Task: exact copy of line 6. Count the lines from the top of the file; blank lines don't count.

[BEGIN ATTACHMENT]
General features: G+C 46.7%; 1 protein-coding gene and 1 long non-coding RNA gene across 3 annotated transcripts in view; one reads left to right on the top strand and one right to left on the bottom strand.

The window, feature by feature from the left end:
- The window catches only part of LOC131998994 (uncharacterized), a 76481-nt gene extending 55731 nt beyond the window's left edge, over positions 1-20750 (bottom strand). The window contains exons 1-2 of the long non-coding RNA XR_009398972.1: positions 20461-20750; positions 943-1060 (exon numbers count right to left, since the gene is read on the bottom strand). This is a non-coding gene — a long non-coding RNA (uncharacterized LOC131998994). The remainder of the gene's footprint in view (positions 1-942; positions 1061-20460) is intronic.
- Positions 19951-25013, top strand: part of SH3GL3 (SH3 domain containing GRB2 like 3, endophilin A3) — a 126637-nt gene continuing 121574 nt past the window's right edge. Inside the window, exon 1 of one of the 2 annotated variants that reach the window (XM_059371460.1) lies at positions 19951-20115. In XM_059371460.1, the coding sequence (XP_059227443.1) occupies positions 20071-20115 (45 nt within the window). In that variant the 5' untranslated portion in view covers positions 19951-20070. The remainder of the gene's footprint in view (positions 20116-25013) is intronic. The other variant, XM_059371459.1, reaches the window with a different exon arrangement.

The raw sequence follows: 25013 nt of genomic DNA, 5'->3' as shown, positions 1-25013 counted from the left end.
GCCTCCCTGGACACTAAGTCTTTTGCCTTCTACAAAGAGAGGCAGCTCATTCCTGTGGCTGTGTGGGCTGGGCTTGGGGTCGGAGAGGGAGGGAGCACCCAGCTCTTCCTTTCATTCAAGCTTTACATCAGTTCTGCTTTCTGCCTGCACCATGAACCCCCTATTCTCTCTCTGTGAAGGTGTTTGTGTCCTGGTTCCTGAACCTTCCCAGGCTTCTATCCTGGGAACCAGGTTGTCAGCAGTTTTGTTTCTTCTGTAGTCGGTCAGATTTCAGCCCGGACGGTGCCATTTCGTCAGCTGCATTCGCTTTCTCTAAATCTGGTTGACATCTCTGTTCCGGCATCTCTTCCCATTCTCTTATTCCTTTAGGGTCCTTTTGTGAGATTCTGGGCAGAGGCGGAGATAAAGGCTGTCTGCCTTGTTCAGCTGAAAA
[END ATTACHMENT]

GCCTCCCTGGACACTAAGTCTTTTGCCTTCTACAAAGAGAGGCAGCTCATTCCTGTGGCTGTGTGGGCTGGGCTTGGGGTCGGAGAGGGAGGGAGCACCCAGCTCTTCCTTTCATTCAAGCTTTACATCAGTTCTGCTTTCTGCCTGCACCATGAACCCCCTATTCTCTCTCTGTGAAGGTGTTTGTGTCCTGGTTCCTGAACCTTCCCAGGCTTCTATCCTGGGAACCAGGTTGTCAGCAGTTTTGTTTCTTCTGTAGTCGGTCAGATTTCAGCCCGGACGGTGCCATTTCGTCAGCTGCATTCGCTTTCTCTAAATCTGGTTGACATCTCTGTTCCGGCATCTCTTCCCATTCTCTTATTCCTTTAGGGTCCTTTTGTGAGATTCTGGGCAGAGGCGGAGATAAAGGCTGTCTGCCTTGTTCAGCTGAAAA